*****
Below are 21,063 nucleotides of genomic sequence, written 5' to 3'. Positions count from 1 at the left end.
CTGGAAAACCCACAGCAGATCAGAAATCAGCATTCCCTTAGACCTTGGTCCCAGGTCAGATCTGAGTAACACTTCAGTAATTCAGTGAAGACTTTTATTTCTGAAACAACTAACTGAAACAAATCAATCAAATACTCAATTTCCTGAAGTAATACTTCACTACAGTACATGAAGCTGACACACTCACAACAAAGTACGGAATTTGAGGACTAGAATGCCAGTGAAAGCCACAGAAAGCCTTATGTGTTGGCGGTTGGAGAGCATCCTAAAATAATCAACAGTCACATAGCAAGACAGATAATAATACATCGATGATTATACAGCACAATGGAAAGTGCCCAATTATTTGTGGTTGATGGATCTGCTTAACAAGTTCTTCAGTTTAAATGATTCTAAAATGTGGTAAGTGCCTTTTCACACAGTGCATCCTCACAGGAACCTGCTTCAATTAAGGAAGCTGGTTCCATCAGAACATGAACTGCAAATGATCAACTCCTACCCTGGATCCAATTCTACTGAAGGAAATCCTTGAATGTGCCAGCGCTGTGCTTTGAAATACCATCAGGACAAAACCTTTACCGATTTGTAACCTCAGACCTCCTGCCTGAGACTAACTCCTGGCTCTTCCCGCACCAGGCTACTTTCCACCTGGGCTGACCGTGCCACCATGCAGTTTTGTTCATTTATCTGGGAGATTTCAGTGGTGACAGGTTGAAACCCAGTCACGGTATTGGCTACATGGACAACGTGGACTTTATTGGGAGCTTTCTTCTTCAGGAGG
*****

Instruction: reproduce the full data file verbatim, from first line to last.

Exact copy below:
Below are 21,063 nucleotides of genomic sequence, written 5' to 3'. Positions count from 1 at the left end.
CTGGAAAACCCACAGCAGATCAGAAATCAGCATTCCCTTAGACCTTGGTCCCAGGTCAGATCTGAGTAACACTTCAGTAATTCAGTGAAGACTTTTATTTCTGAAACAACTAACTGAAACAAATCAATCAAATACTCAATTTCCTGAAGTAATACTTCACTACAGTACATGAAGCTGACACACTCACAACAAAGTACGGAATTTGAGGACTAGAATGCCAGTGAAAGCCACAGAAAGCCTTATGTGTTGGCGGTTGGAGAGCATCCTAAAATAATCAACAGTCACATAGCAAGACAGATAATAATACATCGATGATTATACAGCACAATGGAAAGTGCCCAATTATTTGTGGTTGATGGATCTGCTTAACAAGTTCTTCAGTTTAAATGATTCTAAAATGTGGTAAGTGCCTTTTCACACAGTGCATCCTCACAGGAACCTGCTTCAATTAAGGAAGCTGGTTCCATCAGAACATGAACTGCAAATGATCAACTCCTACCCTGGATCCAATTCTACTGAAGGAAATCCTTGAATGTGCCAGCGCTGTGCTTTGAAATACCATCAGGACAAAACCTTTACCGATTTGTAACCTCAGACCTCCTGCCTGAGACTAACTCCTGGCTCTTCCCGCACCAGGCTACTTTCCACCTGGGCTGACCGTGCCACCATGCAGTTTTGTTCATTTATCTGGGAGATTTCAGTGGTGACAGGTTGAAACCCAGTCACGGTATTGGCTACATGGACAACGTGGACTTTATTGGGAGCTTTCTTCTTCAGGAGG